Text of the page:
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Scientists use loudspeakers to attract fish to degraded coral reefs

Scientists use loudspeakers to attract fish to degraded coral reefs [Image: Isla Keesje Davidson, University of Bristol]
27 Jan
2020
Scientists are using underwater loudspeakers to attract fish species back to degraded coral reefs

We might think of the  world beneath the ocean’s surface as a quiet, peaceful one, but it would be far from true. Fish are noisy, the coral reefs where they congregate particularly so. With this in mind, an international team of scientists working on the Great Barrier Reef (including members from the Universities of Bristol and Exeter and teams from Australia) are now using the sounds of healthy reefs to help bring degraded ones back to life.

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‘We’ve been studying sound on coral reefs for many years now,’ says lead author of the new study, Tim Gordon from the University of Exeter. ‘At first, we were looking to understand what the role of sound is in a natural, healthy coral reef. We were able to marvel at all of the different sound types that you can hear. The predominant thing is snapping shrimp, it’s this constant crackle like frying bacon or popcorn or static on the radio. And then if you listen really carefully, you’ll hear the noises of fish. They can be like a chatter or a chirp or a whoop or a growl – fish noises are almost as varied as birdsong.’

The researchers have been able to identify the ways in which fish use sounds to navigate and to locate coral reefs on which to settle. This is important from the perspective of conservation because while reefs are vital for many fish, the fish are also vital for the survival of coral. If they could be drawn back to degraded reefs via sound, they might help them recover in a number of ways, from cleaning away over-abundant seaweed to recycling and depositing nutrients.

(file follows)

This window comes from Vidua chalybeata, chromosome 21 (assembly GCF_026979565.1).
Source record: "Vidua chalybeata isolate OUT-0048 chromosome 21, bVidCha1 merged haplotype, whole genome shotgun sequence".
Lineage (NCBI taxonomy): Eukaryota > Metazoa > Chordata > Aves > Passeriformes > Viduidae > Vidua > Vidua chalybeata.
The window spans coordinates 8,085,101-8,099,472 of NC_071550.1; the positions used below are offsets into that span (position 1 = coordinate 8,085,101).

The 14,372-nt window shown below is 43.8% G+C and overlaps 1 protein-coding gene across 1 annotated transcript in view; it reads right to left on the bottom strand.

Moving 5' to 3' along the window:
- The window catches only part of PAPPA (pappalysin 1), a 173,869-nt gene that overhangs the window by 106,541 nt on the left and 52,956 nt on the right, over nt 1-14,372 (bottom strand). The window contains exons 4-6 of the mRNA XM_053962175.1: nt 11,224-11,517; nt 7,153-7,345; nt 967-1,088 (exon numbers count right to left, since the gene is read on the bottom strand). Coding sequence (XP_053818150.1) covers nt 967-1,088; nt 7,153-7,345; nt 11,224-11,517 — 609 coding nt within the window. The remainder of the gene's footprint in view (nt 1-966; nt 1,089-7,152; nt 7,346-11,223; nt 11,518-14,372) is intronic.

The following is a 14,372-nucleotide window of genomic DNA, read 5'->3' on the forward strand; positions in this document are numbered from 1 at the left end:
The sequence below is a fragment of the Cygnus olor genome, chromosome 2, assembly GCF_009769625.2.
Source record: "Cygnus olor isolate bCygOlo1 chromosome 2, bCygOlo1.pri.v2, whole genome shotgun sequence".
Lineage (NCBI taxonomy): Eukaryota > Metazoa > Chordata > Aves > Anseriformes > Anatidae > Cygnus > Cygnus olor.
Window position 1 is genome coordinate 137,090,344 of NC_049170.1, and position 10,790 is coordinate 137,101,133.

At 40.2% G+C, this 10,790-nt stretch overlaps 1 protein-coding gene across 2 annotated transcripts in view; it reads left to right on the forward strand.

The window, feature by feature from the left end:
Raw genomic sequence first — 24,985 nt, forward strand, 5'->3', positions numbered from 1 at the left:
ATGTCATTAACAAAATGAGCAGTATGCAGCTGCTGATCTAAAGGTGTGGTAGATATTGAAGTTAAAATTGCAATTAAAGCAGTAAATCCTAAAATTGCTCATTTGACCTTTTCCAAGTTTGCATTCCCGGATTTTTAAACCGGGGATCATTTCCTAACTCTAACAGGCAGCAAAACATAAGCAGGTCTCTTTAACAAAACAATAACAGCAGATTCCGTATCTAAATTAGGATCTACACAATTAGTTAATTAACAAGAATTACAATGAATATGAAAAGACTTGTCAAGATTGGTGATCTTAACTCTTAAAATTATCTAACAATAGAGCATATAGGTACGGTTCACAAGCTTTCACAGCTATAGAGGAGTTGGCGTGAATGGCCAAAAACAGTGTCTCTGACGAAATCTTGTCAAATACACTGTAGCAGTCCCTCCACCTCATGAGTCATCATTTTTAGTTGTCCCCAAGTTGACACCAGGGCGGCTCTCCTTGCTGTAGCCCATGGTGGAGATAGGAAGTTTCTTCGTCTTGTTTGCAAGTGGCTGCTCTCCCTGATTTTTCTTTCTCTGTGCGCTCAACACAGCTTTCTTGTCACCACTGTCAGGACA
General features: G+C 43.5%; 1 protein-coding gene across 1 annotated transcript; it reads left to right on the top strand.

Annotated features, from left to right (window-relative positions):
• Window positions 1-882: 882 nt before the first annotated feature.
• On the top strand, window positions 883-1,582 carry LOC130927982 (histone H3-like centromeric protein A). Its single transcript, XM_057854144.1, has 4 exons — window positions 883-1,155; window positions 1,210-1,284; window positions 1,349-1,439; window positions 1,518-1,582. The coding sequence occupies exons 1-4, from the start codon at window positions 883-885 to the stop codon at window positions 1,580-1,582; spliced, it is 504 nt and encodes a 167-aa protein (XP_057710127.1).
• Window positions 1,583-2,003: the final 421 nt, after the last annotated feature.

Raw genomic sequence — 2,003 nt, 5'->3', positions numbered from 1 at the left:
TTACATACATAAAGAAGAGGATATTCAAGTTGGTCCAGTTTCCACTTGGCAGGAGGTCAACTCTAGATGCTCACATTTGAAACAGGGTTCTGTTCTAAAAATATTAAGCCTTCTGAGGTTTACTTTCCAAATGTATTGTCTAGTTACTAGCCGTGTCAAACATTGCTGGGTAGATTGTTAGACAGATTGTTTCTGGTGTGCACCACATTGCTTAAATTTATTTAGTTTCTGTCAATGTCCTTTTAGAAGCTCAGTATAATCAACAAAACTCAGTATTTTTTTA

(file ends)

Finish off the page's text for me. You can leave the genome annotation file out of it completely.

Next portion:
web Tim Gordon deploys an underwater loudspeaker on a coral reef credit Harry Harding University of BristolTim Gordon deploys an underwater loudspeaker on a coral reef [Image: Harry Harding University of Bristol]

This was put to the test by recording the noise of healthy reefs using special hydrosonic recorders. The team then took rubble from a particularly degraded patch of the Great Barrier Reef and created 33 new test sites. On some of these sites they played the healthy noises (using the same loudspeakers employed by synchronised swimmers), while others remained silent. The results showed that twice as many fish arrived, and stayed, on the noisy patches compared to the silent ones.

This technique could now be scaled up and used in conjunction with other coral restoration methods to attract fish back to degraded areas. But while it’s an exciting development in reef restoration, it’s still only part of the solution. ‘Reef restoration creates a couple of small pockets of survival that potentially re-seed a recovery later on,’ says Gordon. ‘But if we’re serious about saving coral reefs on a global scale, then we have to address the initial problems. We have to sort out climate change, overfishing and water pollution.’

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